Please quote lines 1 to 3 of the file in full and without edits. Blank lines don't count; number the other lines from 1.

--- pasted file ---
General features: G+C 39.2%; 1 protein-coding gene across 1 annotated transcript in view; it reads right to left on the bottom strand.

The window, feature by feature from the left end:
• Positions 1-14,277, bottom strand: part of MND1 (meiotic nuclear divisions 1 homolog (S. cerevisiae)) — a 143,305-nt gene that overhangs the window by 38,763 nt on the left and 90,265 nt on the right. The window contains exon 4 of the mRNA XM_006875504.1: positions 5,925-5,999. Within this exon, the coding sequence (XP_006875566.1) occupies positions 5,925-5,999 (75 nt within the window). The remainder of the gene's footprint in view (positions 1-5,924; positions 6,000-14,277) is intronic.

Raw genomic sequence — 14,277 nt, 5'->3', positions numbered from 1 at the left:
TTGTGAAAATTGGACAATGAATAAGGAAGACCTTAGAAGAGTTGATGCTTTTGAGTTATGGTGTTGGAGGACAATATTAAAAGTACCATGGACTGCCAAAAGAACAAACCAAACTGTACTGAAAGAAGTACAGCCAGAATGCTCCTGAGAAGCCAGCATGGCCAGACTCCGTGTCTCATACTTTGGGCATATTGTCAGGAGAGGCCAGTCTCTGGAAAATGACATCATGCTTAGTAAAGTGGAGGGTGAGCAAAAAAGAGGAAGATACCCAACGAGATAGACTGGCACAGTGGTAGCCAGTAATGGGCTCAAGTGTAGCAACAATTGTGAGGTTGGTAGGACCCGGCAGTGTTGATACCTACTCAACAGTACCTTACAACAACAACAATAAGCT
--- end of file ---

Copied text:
General features: G+C 39.2%; 1 protein-coding gene across 1 annotated transcript in view; it reads right to left on the bottom strand.

The window, feature by feature from the left end:
• Positions 1-14,277, bottom strand: part of MND1 (meiotic nuclear divisions 1 homolog (S. cerevisiae)) — a 143,305-nt gene that overhangs the window by 38,763 nt on the left and 90,265 nt on the right. The window contains exon 4 of the mRNA XM_006875504.1: positions 5,925-5,999. Within this exon, the coding sequence (XP_006875566.1) occupies positions 5,925-5,999 (75 nt within the window). The remainder of the gene's footprint in view (positions 1-5,924; positions 6,000-14,277) is intronic.